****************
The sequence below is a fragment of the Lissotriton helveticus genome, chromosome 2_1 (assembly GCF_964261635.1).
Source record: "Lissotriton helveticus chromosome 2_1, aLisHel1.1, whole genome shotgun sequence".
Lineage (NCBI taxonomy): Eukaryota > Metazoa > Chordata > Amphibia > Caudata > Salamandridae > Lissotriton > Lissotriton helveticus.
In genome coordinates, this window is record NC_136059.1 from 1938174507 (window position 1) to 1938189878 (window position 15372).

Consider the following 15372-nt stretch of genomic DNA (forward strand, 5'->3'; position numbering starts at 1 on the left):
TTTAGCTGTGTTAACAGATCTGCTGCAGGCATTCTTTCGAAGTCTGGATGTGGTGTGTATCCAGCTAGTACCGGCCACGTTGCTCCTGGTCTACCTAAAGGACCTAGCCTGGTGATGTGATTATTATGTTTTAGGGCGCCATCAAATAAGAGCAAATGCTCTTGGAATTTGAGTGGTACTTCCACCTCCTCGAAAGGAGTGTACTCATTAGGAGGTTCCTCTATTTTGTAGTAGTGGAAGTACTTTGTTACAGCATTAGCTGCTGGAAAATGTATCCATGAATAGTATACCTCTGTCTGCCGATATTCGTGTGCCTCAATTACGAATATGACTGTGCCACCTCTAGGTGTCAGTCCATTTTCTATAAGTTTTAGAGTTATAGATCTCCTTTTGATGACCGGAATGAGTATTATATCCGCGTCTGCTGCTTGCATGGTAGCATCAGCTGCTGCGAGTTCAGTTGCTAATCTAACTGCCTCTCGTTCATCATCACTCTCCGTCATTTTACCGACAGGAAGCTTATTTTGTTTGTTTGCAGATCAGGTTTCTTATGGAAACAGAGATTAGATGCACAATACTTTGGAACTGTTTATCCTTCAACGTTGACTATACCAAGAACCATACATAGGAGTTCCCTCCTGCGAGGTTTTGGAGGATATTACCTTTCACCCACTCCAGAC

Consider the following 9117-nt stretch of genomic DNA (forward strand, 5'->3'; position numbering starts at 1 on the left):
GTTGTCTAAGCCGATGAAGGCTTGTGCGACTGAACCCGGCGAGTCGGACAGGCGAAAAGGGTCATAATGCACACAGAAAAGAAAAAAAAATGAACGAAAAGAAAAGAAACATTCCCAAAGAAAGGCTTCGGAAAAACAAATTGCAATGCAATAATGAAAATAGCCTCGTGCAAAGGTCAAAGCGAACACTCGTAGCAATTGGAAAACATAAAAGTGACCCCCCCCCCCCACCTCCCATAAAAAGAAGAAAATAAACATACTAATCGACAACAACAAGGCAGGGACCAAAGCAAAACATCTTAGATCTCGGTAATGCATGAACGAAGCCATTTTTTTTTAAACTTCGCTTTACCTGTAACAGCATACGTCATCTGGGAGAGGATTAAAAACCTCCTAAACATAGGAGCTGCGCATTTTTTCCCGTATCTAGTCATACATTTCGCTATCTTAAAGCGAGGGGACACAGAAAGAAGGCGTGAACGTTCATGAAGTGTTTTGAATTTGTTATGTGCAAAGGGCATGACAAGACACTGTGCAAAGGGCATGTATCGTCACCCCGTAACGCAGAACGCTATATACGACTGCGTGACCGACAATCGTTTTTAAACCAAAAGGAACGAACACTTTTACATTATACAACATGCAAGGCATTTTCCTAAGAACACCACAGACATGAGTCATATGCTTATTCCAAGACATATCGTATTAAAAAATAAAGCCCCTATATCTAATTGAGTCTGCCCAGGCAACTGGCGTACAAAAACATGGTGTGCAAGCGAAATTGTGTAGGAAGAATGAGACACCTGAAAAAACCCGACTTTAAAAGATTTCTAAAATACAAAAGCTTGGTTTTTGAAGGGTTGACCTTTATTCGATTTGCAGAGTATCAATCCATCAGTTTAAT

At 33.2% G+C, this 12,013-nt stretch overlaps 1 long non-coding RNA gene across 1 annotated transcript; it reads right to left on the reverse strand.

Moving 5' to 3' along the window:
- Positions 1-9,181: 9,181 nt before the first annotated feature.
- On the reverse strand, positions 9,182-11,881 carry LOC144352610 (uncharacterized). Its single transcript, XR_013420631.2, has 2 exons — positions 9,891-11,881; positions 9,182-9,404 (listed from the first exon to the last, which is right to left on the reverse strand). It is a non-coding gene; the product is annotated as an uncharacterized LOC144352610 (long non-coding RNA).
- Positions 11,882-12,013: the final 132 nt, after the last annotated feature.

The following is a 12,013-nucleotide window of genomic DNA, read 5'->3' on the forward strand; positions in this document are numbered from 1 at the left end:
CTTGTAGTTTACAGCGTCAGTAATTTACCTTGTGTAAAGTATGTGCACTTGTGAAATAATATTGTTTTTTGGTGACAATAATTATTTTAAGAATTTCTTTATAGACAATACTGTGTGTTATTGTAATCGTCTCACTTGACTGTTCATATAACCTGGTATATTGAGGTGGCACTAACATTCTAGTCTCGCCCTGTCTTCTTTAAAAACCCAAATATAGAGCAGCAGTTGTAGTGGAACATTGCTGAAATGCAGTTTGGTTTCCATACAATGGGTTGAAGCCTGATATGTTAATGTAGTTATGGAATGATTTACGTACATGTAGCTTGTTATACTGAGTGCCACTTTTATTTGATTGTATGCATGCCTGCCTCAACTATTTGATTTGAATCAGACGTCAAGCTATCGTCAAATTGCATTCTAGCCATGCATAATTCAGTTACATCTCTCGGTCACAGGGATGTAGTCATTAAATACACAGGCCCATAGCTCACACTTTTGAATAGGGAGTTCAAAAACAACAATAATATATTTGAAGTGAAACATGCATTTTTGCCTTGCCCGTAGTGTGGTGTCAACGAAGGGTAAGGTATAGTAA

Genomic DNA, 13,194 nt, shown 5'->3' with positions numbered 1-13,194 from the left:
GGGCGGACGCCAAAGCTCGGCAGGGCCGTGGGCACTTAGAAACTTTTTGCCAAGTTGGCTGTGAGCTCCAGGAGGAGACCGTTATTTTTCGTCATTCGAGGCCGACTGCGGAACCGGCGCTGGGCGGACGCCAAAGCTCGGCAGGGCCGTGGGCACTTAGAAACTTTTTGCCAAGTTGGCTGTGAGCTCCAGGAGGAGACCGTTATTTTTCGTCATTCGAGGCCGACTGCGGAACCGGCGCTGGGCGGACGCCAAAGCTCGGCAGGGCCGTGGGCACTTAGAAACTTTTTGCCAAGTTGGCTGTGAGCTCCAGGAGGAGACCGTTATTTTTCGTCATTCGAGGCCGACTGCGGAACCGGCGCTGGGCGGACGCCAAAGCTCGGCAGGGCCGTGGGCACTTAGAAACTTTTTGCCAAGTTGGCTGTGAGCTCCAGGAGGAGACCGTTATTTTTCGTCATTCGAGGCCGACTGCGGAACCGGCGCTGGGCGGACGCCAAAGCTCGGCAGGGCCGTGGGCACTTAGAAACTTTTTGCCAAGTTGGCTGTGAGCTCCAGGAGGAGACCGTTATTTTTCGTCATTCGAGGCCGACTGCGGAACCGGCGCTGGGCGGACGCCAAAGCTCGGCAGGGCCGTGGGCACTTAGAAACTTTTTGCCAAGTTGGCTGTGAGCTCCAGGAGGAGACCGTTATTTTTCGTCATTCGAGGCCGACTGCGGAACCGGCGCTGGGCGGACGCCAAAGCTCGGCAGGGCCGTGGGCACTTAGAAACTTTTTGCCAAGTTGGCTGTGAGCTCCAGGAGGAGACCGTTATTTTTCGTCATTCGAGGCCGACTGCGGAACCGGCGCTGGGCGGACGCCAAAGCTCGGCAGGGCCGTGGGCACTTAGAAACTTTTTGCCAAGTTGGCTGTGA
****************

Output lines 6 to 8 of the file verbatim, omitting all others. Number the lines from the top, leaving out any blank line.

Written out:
TTTAGCTGTGTTAACAGATCTGCTGCAGGCATTCTTTCGAAGTCTGGATGTGGTGTGTATCCAGCTAGTACCGGCCACGTTGCTCCTGGTCTACCTAAAGGACCTAGCCTGGTGATGTGATTATTATGTTTTAGGGCGCCATCAAATAAGAGCAAATGCTCTTGGAATTTGAGTGGTACTTCCACCTCCTCGAAAGGAGTGTACTCATTAGGAGGTTCCTCTATTTTGTAGTAGTGGAAGTACTTTGTTACAGCATTAGCTGCTGGAAAATGTATCCATGAATAGTATACCTCTGTCTGCCGATATTCGTGTGCCTCAATTACGAATATGACTGTGCCACCTCTAGGTGTCAGTCCATTTTCTATAAGTTTTAGAGTTATAGATCTCCTTTTGATGACCGGAATGAGTATTATATCCGCGTCTGCTGCTTGCATGGTAGCATCAGCTGCTGCGAGTTCAGTTGCTAATCTAACTGCCTCTCGTTCATCATCACTCTCCGTCATTTTACCGACAGGAAGCTTATTTTGTTTGTTTGCAGATCAGGTTTCTTATGGAAACAGAGATTAGATGCACAATACTTTGGAACTGTTTATCCTTCAACGTTGACTATACCAAGAACCATACATAGGAGTTCCCTCCTGCGAGGTTTTGGAGGATATTACCTTTCACCCACTCCAGAC

Consider the following 9117-nt stretch of genomic DNA (forward strand, 5'->3'; position numbering starts at 1 on the left):
GTTGTCTAAGCCGATGAAGGCTTGTGCGACTGAACCCGGCGAGTCGGACAGGCGAAAAGGGTCATAATGCACACAGAAAAGAAAAAAAAATGAACGAAAAGAAAAGAAACATTCCCAAAGAAAGGCTTCGGAAAAACAAATTGCAATGCAATAATGAAAATAGCCTCGTGCAAAGGTCAAAGCGAACACTCGTAGCAATTGGAAAACATAAAAGTGACCCCCCCCCCCCACCTCCCATAAAAAGAAGAAAATAAACATACTAATCGACAACAACAAGGCAGGGACCAAAGCAAAACATCTTAGATCTCGGTAATGCATGAACGAAGCCATTTTTTTTTAAACTTCGCTTTACCTGTAACAGCATACGTCATCTGGGAGAGGATTAAAAACCTCCTAAACATAGGAGCTGCGCATTTTTTCCCGTATCTAGTCATACATTTCGCTATCTTAAAGCGAGGGGACACAGAAAGAAGGCGTGAACGTTCATGAAGTGTTTTGAATTTGTTATGTGCAAAGGGCATGACAAGACACTGTGCAAAGGGCATGTATCGTCACCCCGTAACGCAGAACGCTATATACGACTGCGTGACCGACAATCGTTTTTAAACCAAAAGGAACGAACACTTTTACATTATACAACATGCAAGGCATTTTCCTAAGAACACCACAGACATGAGTCATATGCTTATTCCAAGACATATCGTATTAAAAAATAAAGCCCCTATATCTAATTGAGTCTGCCCAGGCAACTGGCGTACAAAAACATGGTGTGCAAGCGAAATTGTGTAGGAAGAATGAGACACCTGAAAAAACCCGACTTTAAAAGATTTCTAAAATACAAAAGCTTGGTTTTTGAAGGGTTGACCTTTATTCGATTTGCAGAGTATCAATCCATCAGTTTAAT